To help me feel more at home, Angelica asked if I wanted to play my iPod so I could listen to something that would make me feel “energized and excited.” Before I knew it, Lady Gaga’s “Paparazzi” was on and I was standing on a sixth story windowsill in stilettos, a corset, thigh-high stockings and barely-there underwear. (There were also construction workers below us working on the building next door, so they probably had a VERY good start to their morning.) Angelica coached me pose-by-pose, telling me how to lean, angle my head and give the camera the best view of my assets. She was constantly reassuring me that I looked beautiful and urged me to “be myself” and “have fun” when I was obviously tensing up. I now know that being yourself is key in a boudoir shoot. As it turns out, my “sultry face” is more like “stank face,” and I should never, ever purposely do it, especially when trying to seduce someone. I was uncomfortable trying to be serious and I looked uncomfortable trying to be serious. I’m goofy, silly and feel best when I’m smiling and laughing, so that’s what I did. Surely enough, those photos were the best of the bunch.

Throughout the shoot, I was sure to let my photographer know which areas of my body were making me feel self-conscious (arms, always the arms). I also had no problems telling her I didn’t know what the hell I was doing and that she was free to come maneuver me like a puppet. This way, she was able to direct me into poses that helped elongate, thin or conceal specific problem areas. Note: Though I felt relaxed and comfortable soon after we started, sometimes the best positions require some strength. Standing on your tippy toes in heels, popping your hips out and flexing your calves are harder than they seem when you’re holding poses and simultaneously trying to look sexy. I give models props. Within hours after my shoot, my hamstrings and thighs were sore! The next day, I felt like I’d done a complete circuit at the gym.

Before I knew it, two hours, three skimpy outfits and three hundred and ninety photos later, we were done. I posed on all fours, standing up, lying down, from behind and with props…a little bit of everything (with her professional guidance keeping me in the groove of things). A photo shoot that I’d once considered a frightening striptease became something fun and beautiful as soon as I embraced my curves and allowed myself to let loose. Time flew. After all was said and done, I was relaxed, happy and feeling sexier than ever. I can honestly admit that I’m not in the best shape of my life right now, but in that moment, during those two hours, I felt fucking beautiful. I looked through every image with Angelica and chose 18 to be printed in a custom book, which I can keep and look back on for years to come. It was also pretty cool to see my demeanor change throughout the photo shoot. Shot-by-shot, you could see my facial expressions and body language transform from timid to flirty. (The photo below was one of the first ones taken, if you couldn’t tell.)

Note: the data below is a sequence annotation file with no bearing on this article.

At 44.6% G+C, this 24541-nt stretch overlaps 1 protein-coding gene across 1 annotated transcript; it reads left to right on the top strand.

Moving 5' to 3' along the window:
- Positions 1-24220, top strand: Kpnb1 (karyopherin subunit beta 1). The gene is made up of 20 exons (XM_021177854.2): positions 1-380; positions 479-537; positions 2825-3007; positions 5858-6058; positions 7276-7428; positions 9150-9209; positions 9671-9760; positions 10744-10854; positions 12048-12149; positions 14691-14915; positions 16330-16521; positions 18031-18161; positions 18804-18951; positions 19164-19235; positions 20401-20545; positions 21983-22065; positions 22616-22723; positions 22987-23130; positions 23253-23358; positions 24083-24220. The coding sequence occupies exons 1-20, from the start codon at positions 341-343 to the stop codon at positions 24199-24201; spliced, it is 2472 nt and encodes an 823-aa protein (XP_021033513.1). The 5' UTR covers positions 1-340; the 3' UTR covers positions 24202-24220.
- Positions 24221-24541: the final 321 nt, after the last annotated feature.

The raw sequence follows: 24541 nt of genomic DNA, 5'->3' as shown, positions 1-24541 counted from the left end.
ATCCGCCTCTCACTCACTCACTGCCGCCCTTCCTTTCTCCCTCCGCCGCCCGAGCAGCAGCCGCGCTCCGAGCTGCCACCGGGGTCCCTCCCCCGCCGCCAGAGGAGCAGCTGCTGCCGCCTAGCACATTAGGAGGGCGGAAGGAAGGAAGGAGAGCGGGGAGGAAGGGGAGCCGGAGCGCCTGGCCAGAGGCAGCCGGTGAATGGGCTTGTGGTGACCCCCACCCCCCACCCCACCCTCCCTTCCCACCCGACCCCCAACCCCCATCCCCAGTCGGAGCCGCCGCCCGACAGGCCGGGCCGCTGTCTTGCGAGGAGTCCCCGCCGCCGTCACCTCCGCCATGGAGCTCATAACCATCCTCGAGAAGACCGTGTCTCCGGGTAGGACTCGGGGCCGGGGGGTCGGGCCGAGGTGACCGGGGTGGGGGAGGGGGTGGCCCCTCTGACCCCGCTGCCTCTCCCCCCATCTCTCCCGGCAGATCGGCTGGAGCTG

So what did I take away from my boudoir shoot? I now know that there’s real beauty in feeling beautiful. If you allow yourself to have fun and feel confident in your own skin, that confidence radiates in your photos— and in the way others perceive you day-to-day. I’ve heard myself called “curvy” a whole lot recently, and I never really considered it a compliment. But boudoir is all about making you feel beautiful in your skin, no matter how big or small you may be. My boudoir shoot accentuated my curves, highlighted what I consider my best features, and reminded me that I’m sexiest when I’m smiling. So I’m planning on smiling a lot from now on.

The final test was when I showed the photos to my twin sister, Amanda— my best friend and toughest critic. I waited with bated breath to hear her reaction, and she sent me a text message only seconds after I emailed her the final batch. “Never stop smiling, my stunning sister. If I were you, I would make an 8×10 of the photo where you’re smiling into the mirror, and hang it over your desk. This way you can remind yourself how beautiful you are, inside and out, every day.”

And that, my friends, is what I’m going to do.

P.S. I’ve cropped a couple of Angelica’s photos to share with you, but I ain’t showing you all the goods. Take my word for it: my cleavage and butt look amazing. [Confirmed. -- Amelia]